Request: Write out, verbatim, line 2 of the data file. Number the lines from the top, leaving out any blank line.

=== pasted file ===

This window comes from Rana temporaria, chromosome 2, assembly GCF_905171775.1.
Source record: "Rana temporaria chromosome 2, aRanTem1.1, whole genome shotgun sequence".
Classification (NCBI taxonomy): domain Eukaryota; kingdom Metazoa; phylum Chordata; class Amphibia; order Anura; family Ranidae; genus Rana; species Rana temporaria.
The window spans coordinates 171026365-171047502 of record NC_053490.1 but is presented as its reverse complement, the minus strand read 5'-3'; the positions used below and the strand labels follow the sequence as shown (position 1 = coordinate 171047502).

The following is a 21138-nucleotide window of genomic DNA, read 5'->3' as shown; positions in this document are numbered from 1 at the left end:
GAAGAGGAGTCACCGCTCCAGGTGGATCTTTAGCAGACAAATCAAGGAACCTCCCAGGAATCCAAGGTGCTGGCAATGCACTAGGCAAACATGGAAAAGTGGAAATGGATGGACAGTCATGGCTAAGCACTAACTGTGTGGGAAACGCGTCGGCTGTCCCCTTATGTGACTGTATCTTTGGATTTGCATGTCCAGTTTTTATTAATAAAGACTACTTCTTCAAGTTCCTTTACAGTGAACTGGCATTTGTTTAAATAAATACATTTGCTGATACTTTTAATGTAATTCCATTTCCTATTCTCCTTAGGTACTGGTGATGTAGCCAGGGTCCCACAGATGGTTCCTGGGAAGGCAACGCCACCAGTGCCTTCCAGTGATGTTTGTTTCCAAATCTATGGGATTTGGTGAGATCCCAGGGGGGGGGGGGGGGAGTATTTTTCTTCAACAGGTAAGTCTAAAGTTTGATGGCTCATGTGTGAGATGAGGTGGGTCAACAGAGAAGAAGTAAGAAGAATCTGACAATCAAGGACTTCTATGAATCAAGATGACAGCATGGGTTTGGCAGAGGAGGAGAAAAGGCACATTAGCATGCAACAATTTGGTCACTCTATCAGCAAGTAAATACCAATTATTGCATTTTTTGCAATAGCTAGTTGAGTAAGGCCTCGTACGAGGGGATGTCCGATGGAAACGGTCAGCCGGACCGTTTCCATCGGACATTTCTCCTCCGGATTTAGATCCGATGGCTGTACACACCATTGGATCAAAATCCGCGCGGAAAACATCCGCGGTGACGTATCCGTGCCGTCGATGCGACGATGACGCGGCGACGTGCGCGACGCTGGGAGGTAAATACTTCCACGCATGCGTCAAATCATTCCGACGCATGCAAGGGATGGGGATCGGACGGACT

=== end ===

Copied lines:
Source record: "Rana temporaria chromosome 2, aRanTem1.1, whole genome shotgun sequence".